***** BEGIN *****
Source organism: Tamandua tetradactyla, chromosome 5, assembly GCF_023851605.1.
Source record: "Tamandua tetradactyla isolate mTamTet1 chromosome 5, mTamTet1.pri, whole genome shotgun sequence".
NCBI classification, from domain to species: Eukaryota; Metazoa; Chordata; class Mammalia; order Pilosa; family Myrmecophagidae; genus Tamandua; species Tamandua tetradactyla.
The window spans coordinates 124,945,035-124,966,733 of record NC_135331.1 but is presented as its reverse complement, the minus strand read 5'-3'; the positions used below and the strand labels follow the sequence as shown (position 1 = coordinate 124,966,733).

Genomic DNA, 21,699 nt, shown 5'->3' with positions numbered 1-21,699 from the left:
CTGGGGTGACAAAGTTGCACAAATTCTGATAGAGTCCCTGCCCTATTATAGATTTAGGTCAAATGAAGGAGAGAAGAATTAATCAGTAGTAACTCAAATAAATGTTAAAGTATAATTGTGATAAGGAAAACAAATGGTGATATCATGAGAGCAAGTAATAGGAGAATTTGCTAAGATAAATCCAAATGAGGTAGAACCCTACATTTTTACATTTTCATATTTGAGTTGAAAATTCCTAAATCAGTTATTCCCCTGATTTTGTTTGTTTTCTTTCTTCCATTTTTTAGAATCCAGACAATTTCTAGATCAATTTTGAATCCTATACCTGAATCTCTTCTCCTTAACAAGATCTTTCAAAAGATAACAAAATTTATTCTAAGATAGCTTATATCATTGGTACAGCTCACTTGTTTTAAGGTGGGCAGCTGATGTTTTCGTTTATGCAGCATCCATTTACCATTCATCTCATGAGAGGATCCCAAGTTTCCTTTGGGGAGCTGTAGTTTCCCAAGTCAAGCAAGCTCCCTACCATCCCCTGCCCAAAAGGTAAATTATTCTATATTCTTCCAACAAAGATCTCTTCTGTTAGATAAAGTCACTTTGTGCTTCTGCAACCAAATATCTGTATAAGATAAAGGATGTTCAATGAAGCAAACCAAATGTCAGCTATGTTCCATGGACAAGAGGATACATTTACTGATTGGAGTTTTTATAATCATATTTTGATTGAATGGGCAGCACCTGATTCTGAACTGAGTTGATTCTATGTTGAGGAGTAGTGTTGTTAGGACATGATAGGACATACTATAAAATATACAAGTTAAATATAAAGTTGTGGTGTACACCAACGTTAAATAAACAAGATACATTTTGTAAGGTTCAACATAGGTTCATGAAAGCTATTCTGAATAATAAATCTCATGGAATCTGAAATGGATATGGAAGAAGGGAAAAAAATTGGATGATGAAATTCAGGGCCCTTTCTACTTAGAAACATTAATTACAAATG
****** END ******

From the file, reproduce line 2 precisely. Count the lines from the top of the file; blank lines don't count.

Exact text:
Source record: "Tamandua tetradactyla isolate mTamTet1 chromosome 5, mTamTet1.pri, whole genome shotgun sequence".